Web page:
Imagine the following scene with me, if you will: Marine One lands amid a fury of fireworks in the middle of Grant Park in Chicago. President Obama is wearing a full flight-suit as he struts from the LZ up onto a stage already occupied by Bruce Springsteen and Jay-Z. As he makes his way behind the podium, George Clooney unveils a giant "MISSION ACCOMPLISHED" banner.
A successful Obama presidency -- one that trims the debt, shrinks the deficit, reforms entitlements, and spurs GDP growth is one dangerously likely to revive the old Canadian demons of insecurity and inferiority. Regardless of how much it may satiate our fiscal interests, an economically resurgent America almost certainly means a return to second-place status for this country.
It is deeply worrisome and disturbing to see the amount of hate that is out there against Muslims. Obama failed to stand up against the bigots who started spreading misinformation about his religious beliefs. He should have silenced them by asking them, "so what if I were a Muslim?"
There are very few things in life that simultaneously fill you with both cynicism and exhilaration like the American presidential election. And 2012 is certainly no exception. As the election cycle draws to a close, here's a look back at some of the most valuable insights from the year.
In the modern world of reporting news before it happens, conservative bloggers are already writing Mitt Romney's political obituary. Conservatism in the USA will face an unprecedented crisis. It is no longer a proud animal; it is a fearful one.
Tuesday, election day, is going to be a big day, there's no doubt about it. Americans when they go to the polls will be deciding the direction their country takes -- on the economy, health care, big or small government, taxes, marriage, abortion and foreign policy -- for the next four years.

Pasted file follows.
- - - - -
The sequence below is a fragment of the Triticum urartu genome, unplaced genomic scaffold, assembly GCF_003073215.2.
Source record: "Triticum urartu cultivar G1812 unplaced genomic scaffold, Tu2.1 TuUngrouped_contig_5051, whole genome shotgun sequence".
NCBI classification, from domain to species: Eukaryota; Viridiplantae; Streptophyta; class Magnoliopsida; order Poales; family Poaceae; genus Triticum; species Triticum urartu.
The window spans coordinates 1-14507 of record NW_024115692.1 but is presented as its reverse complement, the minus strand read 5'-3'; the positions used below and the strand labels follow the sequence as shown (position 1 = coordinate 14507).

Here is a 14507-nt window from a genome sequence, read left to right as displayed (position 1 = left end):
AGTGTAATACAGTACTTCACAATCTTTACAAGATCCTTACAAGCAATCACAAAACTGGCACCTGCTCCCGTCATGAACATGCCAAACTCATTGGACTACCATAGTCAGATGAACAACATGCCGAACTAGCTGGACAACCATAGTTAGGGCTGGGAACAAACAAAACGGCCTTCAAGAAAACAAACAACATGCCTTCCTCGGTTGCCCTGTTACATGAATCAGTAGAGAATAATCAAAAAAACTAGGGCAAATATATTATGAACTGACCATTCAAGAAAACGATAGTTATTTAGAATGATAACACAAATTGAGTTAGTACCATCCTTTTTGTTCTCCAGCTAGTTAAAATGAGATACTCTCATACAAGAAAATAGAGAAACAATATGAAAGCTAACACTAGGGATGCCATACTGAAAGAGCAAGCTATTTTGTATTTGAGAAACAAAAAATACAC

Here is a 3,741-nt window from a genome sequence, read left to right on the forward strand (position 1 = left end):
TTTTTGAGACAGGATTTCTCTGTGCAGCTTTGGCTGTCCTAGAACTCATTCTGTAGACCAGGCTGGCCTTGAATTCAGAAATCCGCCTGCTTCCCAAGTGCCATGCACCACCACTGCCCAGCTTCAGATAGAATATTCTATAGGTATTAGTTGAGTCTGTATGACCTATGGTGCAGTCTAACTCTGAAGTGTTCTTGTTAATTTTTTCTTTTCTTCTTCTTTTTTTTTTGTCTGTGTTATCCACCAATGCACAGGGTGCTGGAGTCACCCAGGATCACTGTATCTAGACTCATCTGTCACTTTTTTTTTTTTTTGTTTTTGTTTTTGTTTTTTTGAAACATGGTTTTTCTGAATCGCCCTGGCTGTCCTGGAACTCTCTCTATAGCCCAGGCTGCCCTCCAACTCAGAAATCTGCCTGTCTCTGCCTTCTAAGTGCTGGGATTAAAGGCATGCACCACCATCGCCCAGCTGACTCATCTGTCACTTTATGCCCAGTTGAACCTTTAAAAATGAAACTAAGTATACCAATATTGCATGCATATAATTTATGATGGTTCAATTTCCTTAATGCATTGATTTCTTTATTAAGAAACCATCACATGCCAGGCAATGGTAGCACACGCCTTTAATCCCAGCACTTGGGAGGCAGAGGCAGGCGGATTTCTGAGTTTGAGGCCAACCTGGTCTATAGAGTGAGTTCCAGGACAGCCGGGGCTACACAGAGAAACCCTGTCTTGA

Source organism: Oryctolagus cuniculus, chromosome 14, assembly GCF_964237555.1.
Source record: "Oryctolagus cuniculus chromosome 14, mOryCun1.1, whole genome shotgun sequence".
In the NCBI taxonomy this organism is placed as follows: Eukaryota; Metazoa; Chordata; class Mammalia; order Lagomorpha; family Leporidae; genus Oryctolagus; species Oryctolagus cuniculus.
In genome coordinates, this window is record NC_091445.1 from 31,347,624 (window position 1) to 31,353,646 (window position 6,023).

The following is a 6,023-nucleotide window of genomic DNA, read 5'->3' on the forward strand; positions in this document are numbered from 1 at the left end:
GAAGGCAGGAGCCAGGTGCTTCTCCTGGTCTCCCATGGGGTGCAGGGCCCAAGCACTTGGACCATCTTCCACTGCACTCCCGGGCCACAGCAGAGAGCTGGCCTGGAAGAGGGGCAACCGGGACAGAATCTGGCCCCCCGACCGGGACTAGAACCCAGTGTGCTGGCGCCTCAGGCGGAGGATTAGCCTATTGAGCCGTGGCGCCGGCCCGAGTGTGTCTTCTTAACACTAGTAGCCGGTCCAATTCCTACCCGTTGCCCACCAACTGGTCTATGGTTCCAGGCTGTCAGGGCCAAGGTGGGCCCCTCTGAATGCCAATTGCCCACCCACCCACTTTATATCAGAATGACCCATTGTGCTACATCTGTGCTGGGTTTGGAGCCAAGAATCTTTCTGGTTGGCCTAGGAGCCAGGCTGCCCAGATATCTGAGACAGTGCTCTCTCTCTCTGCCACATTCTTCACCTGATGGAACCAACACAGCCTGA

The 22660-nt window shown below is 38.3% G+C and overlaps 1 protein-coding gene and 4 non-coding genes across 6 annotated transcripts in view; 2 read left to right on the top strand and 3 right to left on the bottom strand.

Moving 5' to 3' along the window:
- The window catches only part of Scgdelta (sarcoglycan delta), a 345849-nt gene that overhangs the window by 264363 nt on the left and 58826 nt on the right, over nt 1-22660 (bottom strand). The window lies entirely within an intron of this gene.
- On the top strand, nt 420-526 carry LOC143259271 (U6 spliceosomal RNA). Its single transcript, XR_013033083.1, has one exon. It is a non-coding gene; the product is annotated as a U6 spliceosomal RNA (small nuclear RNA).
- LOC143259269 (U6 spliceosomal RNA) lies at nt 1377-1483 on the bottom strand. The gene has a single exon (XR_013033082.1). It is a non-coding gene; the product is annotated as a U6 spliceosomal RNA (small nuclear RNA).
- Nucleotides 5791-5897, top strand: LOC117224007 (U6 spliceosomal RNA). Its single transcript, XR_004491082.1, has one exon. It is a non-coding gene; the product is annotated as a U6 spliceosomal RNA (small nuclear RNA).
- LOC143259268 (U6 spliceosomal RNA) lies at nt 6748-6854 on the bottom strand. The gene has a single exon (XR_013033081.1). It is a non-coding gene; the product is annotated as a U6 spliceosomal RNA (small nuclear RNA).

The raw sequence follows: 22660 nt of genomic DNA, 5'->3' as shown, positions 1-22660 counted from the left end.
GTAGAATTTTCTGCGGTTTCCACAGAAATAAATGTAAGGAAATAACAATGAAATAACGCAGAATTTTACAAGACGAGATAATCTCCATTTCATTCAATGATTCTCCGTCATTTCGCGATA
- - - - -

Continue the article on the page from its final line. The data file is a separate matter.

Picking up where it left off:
But I'd like to talk about what to my mind is an even bigger day -- Wednesday, the day after the election -- because one very important thing in America needs to change and Wednesday is when it has to start.
Mega musical stars like Bruce Springsteen and Jay Z have already declared their support for current President and Democratic candidate Barack Obama in the upcoming U.S. presidential election, and now...
The Republican convention's most telling moments happened every time the camera scanned the delegates in Tampa, Florida. Yes, it was a 2012 political convention but it still looked predominantly white from my vantage point. Republicans could take a paint-by-number lesson from Canada's political play book -- primarily from one Preston Manning.
The presence of 15,000 journalists in Tampa and Charlotte for the conventions was ridiculous but even wackier is the size of "Nation PR." Likely bigger than Newark or its governor, this is an industry of propagandists, bloggers, twitterers, scandal-mongers, pundits, spin doctors, pollsters, journalist-partisans who pen biased op-eds and columns, campaign operatives and dewy-eyed "Monicas" who will do anything for the boss.
Nation PR never sleeps and now the fun, for the rest of us, begins as they launch their saturation bombing campaign on US voters to capture victory in November.
A poll by the Canadian polling company Environic and co-sponsored by the CBC found 15 per cent of Canadians would have given up their ballot in Canada's '08 federal election to vote in the U.S. election. I get it. I'm so uninspired by our Canadian political leaders it's not even funny.
Republican presidential candidate Mitt Romney named Rep. Paul Ryan of Wisconsin as his vice presidential running mate on Saturday morning, calling him a man of "great steadiness" and "unquestioned int...